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For Further Reading

Darwin, C. R. 1859. On the origin of species by means of natural selection, or the preservation of favoured races in the struggle for life.

Reference for: Chapter 12, The Foundations of Evolutionary Theory

Haldane, J. B. S. 1932. The Causes of Evolution. Longman: UK.

Reference for: Chapter 12, The Foundations of Evolutionary Theory

 

*Long, John A. 1995. The Rise of Fishes: 500 Million Years of Evolution. John Hopkins University Press: MD

This lavish overview of the evolution of fishes is not the most detailed but its illustrations and photographs give a rich sense of the evidence on which our understanding of fish evolution is based. It makes a highly readable reference for students and a terrific desk reference for instructors called upon to teach aspects of fish evolution.

Reference for: Chapter 12, Spotlight 12.1

*Raup, David. 1991. Extinction: Bad Genes or Bad Luck? W.W. Norton: NY

This “little” book summarizes the evidence for five major extinctions in the geologic records and their causes. It’s a highly readable and engaging account that will quickly bring the reader up to date on this fascinating topic.

Reference for: Chapter 12, The Foundations of Evolutionary Theory

 

*Stott, Rebecca. 2003. Darwin and the Barnacle: The Story of One Tiny Creature and History’s Most Spectacular Scientific Breakthrough. Norton: NY

This book brings to the forefront Darwin’s painstaking and highly important work on barnacles. It might be argued that Darwin formulated his ideas about evolution and natural selection from studying barnacles. Although this is a “storybook”, in the sense that it weaves a narrative about Darwin’s barnacle work, it does illuminate this important and little known work in an engaging and instructive manner.

Reference for: Chapter 12, The Foundations of Evolutionary Theory

*Carroll, Sean B. 2006. The Making of the Fittest: DNA and the Ultimate Forensic Record of Evolution. W. W. Norton: NY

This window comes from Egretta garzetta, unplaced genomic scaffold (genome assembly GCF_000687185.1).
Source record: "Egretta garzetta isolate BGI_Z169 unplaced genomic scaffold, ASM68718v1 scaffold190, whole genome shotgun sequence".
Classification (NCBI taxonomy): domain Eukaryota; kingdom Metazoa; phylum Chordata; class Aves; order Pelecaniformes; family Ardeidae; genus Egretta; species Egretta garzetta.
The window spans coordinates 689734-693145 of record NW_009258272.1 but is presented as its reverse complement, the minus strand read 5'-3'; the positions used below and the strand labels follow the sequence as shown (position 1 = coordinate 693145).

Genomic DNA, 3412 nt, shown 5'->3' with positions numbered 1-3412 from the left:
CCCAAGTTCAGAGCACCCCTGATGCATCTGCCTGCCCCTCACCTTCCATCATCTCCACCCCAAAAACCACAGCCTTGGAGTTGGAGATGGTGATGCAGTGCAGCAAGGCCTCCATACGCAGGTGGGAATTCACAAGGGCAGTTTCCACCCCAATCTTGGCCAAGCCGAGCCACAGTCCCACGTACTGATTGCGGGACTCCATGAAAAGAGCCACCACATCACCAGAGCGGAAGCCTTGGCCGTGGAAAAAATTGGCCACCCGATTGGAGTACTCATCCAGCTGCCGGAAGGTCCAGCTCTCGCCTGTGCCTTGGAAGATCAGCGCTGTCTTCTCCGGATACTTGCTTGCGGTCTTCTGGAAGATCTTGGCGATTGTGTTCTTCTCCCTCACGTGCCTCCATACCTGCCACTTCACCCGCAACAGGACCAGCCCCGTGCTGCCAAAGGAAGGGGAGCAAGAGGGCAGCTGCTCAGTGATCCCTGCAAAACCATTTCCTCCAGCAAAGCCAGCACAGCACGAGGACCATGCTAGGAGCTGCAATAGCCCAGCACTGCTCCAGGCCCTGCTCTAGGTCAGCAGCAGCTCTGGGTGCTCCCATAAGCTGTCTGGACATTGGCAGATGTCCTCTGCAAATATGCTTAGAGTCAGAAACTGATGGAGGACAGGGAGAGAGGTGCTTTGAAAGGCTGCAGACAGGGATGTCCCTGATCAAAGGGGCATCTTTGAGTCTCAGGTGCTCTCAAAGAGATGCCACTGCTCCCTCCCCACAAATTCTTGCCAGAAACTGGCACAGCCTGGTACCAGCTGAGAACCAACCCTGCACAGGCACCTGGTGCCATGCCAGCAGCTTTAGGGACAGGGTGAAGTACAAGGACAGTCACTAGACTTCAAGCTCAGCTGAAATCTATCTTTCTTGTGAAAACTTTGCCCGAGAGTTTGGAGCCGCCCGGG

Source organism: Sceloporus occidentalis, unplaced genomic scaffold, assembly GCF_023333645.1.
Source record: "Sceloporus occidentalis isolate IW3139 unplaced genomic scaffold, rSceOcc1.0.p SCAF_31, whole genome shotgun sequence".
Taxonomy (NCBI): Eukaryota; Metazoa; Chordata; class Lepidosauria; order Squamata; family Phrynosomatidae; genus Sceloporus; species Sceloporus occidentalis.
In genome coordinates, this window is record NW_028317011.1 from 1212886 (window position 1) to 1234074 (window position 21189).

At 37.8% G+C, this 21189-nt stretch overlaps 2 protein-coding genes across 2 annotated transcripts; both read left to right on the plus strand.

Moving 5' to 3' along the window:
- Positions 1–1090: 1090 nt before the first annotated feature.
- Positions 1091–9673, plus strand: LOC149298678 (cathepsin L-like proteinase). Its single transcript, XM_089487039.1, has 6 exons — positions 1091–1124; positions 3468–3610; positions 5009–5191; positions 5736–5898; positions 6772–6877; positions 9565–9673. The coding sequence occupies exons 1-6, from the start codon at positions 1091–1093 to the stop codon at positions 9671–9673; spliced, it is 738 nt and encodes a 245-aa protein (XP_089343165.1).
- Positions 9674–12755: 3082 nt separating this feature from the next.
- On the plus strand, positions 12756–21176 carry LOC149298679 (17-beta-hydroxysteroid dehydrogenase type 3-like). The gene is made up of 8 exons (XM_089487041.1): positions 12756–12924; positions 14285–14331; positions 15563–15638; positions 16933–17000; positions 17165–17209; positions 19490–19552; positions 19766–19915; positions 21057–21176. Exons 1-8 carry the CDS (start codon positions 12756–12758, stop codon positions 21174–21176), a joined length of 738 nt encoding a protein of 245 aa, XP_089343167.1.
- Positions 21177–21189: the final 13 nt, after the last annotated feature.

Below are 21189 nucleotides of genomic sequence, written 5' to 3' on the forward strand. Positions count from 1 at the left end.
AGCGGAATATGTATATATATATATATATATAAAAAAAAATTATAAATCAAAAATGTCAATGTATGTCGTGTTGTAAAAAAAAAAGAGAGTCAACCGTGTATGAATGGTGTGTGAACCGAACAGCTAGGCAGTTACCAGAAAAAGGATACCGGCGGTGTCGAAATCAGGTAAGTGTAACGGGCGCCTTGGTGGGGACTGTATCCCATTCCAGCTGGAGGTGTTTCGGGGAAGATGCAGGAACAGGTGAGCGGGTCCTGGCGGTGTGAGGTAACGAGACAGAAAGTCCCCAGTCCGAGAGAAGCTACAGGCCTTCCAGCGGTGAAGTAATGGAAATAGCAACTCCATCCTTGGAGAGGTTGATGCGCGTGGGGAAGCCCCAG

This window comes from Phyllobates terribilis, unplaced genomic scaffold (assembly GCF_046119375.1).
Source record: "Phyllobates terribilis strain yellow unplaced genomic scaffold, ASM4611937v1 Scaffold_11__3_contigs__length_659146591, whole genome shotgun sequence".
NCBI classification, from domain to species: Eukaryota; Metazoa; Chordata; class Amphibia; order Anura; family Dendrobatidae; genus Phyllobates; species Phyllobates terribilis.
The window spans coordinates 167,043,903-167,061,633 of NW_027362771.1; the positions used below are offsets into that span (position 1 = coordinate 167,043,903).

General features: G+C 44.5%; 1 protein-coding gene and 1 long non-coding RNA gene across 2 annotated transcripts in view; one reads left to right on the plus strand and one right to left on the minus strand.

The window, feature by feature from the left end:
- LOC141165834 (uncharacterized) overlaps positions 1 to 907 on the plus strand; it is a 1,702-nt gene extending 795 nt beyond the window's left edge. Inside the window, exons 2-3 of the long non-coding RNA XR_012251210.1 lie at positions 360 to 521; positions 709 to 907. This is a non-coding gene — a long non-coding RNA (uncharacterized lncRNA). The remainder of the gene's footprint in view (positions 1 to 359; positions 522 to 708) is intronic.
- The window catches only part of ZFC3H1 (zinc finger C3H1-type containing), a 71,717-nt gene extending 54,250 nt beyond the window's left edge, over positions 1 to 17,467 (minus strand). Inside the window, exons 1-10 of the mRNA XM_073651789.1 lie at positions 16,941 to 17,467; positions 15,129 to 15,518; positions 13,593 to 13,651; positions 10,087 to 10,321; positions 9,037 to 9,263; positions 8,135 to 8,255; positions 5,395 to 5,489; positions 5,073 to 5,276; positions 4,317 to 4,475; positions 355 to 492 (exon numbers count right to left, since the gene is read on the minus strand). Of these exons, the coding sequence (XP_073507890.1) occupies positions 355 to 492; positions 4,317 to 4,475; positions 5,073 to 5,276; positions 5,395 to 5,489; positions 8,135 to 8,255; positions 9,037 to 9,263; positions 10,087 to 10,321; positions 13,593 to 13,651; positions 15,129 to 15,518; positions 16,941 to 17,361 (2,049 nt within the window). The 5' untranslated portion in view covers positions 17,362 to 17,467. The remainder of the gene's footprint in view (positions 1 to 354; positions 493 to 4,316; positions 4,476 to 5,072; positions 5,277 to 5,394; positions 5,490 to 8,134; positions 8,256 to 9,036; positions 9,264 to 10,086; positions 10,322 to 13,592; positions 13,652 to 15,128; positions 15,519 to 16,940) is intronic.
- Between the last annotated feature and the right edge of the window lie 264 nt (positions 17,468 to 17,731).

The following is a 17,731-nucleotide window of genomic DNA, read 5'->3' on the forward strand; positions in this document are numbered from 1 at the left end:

The evolutionary record is contained in the DNA of organisms. It is a history that we can finally begin to read.

 

 

*Coyne, Jerry A., and H. Allen Orr. 2004. Speciation. Sinauer Associates: MA.

Coyne and Orr have written a textbook covering all aspects of speciation, emphasizing modern research on this topic.

 

*Ellis, Richard. 2001. Aquagenesis: The Origin and Evolution of Life in the Sea. Viking Penguin Books: NY

Ellis is a masterful storyteller and illustrator. There are better books on this subject but if you like Ellis way of weaving facts, this book should please you.

 

*Fortey, Richard. 1997. Life: A Natural History of the First Four Billion Years of Life on Earth. Vintage Books: NY

Fortey narrates the history of life on Earth, citing his own work and the research of other scientists to piece together the puzzles of how life evolved.

 

*Fortey, Richard. 2000. Trilobite! Eyewitness to Evolution. Alfred A. Knopf: NY

All you ever wanted to know about trilobites in an engaging, delightful prose.

*Gould, Stephen Jay. 1989. Wonderful Life: The Burgess Shale and the Nature of History. W. W. Norton: NY

Stephen Jay Gould delights some and irritates others but he always manages to inspire thoughtful reflection on a topic. In this book, he discusses in great detail the Burgess Shale and how it paints a picture of the “progression” of evolution unlike what is commonly perceived. Gould sees evolution not only as “survival of the fittest” but also as “survival of the lucky.”